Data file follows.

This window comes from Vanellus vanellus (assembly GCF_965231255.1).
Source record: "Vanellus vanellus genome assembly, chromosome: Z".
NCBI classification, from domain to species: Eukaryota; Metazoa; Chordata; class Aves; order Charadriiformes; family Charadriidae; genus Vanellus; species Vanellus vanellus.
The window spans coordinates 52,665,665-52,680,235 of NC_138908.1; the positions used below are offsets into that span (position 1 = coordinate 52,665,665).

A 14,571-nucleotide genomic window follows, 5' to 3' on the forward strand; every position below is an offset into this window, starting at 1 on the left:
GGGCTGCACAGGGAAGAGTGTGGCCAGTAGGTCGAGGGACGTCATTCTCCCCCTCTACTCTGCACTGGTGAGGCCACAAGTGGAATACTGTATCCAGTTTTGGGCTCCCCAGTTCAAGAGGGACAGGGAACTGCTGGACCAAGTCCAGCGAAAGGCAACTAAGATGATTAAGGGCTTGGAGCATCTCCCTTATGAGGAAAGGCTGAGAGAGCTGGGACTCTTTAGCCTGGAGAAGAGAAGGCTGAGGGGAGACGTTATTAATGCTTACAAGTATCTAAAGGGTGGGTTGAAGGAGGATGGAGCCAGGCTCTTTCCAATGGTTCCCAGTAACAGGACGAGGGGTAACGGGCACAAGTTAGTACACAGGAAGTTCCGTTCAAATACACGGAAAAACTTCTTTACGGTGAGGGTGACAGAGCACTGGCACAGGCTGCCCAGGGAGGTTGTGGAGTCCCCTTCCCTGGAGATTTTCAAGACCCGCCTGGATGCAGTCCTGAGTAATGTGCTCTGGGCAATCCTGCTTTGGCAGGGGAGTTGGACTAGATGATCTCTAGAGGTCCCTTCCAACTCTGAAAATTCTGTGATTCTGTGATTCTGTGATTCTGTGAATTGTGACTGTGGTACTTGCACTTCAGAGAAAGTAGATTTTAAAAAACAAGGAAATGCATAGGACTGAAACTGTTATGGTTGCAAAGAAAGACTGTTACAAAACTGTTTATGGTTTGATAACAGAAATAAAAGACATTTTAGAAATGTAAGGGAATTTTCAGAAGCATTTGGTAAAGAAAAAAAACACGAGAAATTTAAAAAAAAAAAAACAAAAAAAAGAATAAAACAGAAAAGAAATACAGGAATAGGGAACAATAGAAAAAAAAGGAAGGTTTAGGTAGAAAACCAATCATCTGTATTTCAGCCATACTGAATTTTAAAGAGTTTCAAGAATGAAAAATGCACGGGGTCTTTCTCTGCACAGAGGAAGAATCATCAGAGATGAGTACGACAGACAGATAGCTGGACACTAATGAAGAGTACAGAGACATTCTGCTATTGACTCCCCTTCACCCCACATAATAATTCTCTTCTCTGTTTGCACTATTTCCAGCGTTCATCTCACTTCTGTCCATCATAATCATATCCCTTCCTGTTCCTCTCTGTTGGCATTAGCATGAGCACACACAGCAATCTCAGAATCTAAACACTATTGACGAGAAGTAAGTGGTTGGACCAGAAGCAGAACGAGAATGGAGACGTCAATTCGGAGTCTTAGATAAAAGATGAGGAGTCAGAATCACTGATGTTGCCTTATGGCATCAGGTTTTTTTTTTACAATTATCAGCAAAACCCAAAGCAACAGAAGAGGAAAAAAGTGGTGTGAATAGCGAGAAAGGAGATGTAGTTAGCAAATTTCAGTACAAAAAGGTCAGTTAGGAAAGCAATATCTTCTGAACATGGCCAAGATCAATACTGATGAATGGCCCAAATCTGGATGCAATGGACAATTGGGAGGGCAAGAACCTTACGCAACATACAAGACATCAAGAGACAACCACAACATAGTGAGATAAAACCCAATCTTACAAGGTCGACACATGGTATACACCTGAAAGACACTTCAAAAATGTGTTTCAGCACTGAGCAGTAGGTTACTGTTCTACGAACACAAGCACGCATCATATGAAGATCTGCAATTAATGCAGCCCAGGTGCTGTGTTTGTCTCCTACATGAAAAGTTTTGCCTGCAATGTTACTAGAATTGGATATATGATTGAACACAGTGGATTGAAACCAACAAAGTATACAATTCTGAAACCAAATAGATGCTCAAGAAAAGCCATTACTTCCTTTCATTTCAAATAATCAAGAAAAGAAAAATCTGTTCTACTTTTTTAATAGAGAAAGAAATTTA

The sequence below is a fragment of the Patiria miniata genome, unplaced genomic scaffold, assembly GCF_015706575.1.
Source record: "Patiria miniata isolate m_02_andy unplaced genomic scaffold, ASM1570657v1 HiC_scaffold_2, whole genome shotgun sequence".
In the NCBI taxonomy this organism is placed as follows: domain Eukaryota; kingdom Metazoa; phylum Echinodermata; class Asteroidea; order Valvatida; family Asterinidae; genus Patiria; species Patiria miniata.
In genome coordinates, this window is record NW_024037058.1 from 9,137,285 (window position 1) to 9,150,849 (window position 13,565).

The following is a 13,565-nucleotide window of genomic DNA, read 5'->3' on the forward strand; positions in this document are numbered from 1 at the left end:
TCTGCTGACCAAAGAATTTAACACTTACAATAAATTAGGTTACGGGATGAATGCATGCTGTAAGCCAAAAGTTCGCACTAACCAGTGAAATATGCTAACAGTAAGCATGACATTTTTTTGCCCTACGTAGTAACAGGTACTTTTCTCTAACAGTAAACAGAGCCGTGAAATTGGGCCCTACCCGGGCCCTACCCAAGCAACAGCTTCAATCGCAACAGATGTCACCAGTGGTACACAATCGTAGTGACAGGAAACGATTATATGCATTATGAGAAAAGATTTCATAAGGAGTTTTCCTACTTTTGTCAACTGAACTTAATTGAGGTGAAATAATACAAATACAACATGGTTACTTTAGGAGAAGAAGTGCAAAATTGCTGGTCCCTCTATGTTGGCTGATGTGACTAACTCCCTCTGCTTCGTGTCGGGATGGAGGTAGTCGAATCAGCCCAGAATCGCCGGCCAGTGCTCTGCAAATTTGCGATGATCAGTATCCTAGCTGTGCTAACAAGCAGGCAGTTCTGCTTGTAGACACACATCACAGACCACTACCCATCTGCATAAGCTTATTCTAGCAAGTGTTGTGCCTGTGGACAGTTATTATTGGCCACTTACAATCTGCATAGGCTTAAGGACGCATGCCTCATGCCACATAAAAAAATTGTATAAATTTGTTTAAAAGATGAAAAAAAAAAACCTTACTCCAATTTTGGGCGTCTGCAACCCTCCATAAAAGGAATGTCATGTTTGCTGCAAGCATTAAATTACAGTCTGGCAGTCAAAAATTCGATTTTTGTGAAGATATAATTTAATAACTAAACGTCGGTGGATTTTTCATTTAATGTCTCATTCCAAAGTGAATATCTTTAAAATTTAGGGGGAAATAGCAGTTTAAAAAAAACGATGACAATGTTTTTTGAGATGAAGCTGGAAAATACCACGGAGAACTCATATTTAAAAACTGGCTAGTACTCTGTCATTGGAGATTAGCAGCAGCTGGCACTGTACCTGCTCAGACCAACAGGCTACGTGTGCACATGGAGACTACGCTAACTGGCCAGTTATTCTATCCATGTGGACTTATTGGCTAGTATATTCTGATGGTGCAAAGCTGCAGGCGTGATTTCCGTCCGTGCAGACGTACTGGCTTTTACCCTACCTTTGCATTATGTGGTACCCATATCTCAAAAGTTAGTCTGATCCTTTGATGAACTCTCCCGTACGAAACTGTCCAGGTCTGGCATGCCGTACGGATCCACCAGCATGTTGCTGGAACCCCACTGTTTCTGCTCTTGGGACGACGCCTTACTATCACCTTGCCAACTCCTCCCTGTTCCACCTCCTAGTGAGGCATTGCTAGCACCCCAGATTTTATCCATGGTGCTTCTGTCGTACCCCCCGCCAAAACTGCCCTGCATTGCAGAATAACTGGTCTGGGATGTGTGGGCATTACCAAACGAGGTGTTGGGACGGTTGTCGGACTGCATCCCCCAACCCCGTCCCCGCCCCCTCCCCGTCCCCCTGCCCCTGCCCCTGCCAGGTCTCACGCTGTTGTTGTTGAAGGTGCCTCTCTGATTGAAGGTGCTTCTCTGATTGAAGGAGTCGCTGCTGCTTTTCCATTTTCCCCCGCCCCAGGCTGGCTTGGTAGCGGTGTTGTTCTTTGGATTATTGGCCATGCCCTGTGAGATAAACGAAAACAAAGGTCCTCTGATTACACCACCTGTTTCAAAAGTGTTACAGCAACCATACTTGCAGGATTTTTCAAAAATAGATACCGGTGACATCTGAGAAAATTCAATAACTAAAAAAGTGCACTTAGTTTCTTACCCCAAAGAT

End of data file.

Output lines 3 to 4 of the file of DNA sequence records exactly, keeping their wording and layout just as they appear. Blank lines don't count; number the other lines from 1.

NCBI classification, from domain to species: Eukaryota; Metazoa; Chordata; class Aves; order Charadriiformes; family Charadriidae; genus Vanellus; species Vanellus vanellus.
The window spans coordinates 52,665,665-52,680,235 of NC_138908.1; the positions used below are offsets into that span (position 1 = coordinate 52,665,665).